5. The Conjuring
Summer season is known for a lot of things, but impressive low budget horror movies aren’t one of them. The Conjuring came in the front end of July just when effects driven movies were starting to wear thin. It is an atmospheric horror film that taps into a classic type of fear and dread that we haven’t seen much of since the 1970s. Director James Wan has perfected his craftsmanship in horror by manipulating audience expectation and imagination to create a type of fear that exists in the eyes of the viewers. He uses the little creaks and off moments that all of us experience to build tension throughout the film and eventually delivers a pulse pounding finale that delivered some unforgettable moments on par with scenes from the likes of The Exorcist or The Amityville Horror. This is likely the best horror movie I’ve seen in years and it’s not an experience I’ll soon forget.
4. This Is The End
I’m a sucker for meta humor and cleverly placed celebrity cameos and fortunately for me, this movie delivers both of them. Despite my distaste for actors Seth Rogen and Danny McBride I was able to enjoy what these guys were doing by making fun of themselves, their decisions, and their careers as well as Hollywood movies stars at large. The “so dumb and ill informed” understanding of heaven, hell, and the Christian apocalypse mixed with the parody of narcissistic take on movie stars made this movie something I couldn’t stop laughing at. It’s stupid, its vulgar, and it’s full of dick jokes; but somehow this movie also manages to incredibly witty and intelligent by being so aware of what it was. I very rarely clamor for comedies to come out on blu-ray/DVD, but This Is the End is one I’ll be watching time and time again.
3. Pacific Rim
Pacific Rim is a piece of fanboy fantasy that never should have made it past the pitching stage, but somehow this movie was released to a massive budget by the biggest fanboy of them all, Guillermo Del Toro. Pacific Rim delivers the dumb fun we all really wanted out of transformers by creating a very rich world filled with characters, history, and a premise that is ripped straight from the most popular Mech anime. The movie excels the most with an outstanding art direction and pulse pounding action that had me so engaged I was cheering along with the rest of a crowded audience. This is a one of a kind movie and experience that I don’t think can ever be properly recreated which is why this one stands tall in my mind this summer.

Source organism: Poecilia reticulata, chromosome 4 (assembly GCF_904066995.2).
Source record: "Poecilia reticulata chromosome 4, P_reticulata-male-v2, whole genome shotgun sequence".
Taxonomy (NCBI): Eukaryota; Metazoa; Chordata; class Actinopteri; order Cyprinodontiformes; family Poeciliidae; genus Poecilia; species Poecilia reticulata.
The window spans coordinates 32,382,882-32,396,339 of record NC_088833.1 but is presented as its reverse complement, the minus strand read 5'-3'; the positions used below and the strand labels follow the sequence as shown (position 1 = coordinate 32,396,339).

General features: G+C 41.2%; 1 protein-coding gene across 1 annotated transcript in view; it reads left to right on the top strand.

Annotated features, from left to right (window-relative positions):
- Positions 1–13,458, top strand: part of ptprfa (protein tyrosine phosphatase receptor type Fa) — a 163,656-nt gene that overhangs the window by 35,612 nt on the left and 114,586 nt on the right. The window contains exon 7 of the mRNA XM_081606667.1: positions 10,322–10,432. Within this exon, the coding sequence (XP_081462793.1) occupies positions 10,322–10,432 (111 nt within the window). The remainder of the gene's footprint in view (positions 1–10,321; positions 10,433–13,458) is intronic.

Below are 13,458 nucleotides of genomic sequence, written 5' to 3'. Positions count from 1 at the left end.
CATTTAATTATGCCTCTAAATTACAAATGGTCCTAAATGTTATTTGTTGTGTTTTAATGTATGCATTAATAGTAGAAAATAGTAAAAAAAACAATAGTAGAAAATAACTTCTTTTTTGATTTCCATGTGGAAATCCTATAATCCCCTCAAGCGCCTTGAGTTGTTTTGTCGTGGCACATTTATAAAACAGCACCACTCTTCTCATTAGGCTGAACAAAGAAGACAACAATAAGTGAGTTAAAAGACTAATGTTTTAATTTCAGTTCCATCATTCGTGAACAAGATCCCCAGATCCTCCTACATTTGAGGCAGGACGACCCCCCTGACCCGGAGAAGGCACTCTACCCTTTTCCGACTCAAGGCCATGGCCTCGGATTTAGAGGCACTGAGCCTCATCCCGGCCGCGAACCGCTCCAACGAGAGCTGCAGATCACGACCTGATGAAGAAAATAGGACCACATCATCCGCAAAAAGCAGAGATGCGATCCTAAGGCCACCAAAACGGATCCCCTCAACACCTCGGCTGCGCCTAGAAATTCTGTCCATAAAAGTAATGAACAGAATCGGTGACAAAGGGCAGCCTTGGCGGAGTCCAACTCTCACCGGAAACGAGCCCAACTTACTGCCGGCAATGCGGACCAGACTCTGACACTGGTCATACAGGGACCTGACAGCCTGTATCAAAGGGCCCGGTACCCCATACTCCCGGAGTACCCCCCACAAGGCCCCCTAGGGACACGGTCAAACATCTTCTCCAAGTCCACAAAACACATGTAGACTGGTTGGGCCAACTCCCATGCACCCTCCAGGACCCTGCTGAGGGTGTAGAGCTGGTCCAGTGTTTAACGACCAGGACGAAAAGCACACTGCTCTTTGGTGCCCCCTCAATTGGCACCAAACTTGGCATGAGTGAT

2. Man of Steel
Going into this summer, there was no doubt that Man of Steel was my most anticipated movie of the year. I’m a huge Superman fan and more so than any time in the past, I wanted this movie to articulate to the masses why he is a character that we all need on the big screen. I nervously approached the movie, and luckily Man of Steel didn’t disappoint. The character was finally fleshed out and defined for a generation who had only seen the character successfully on TV (although I still like Brandon Routh’s Superman even though the movie was weak). I loved the use of flashbacks, the closer look at what Superman would actually look like(introverted loner), and I loved the complexity and dilemma that Zod delivered for our hero.
What may be the best part of the movie is that it doesn’t feel like just another superhero movie. This is a first contact story where one of the aliens fight back…..that just happens to feature Superman as the alien. At this point I’m getting burned out on the tone the Marvel produced films are creating and it was refreshing to see a movie that did not rely on the same old formulas. Man of Steel delivered on everything I hoped it would which is why it’s at the top of my list.
1. The Wolverine
The Wolverine has been on my radar ever since one of my favorite directors Darren Aronofski originally signed on to direct in 2010. Since then the movie has evolved over time with various names being tossed around, but one thing was consistent: Hugh Jackman was ecstatic about the project and even went as far as to say that Chris McQuarrie’s original draft was one of the best scripts he’d ever read for. I was hugely skeptical, but once I saw the movie I found myself immensely satisfied in even a way that my highest expectations hadn’t hoped for.The movie focuses squarely on the character and never loses sight, de-emphasizes the mutants and X-verse, and lastly rarely dumbed down the violence or depth of the characters journey. This was a movie that loved its central character and made no bones about taking things slow to focus on his own internal struggle. The final product was focused, whole, and ultimately sharper than most of us really expected.
The movie isn’t flawless and certainly has its share of problems(pretty much the last twenty minutes). It probably isn’t the “best” movie that came out this summer, but it’s one that I love and will undoubtedly be revisiting over and over again in the very near future.I caught this movie three times this summer and it only got better with each passing viewing. I can’t break down all of the bullets points as to why I felt this way about it, but I can tell you that it just clicked for me in the same way that Batman Begins did. At the end of the summer, The Wolverine is my favorite movie of summer 2013.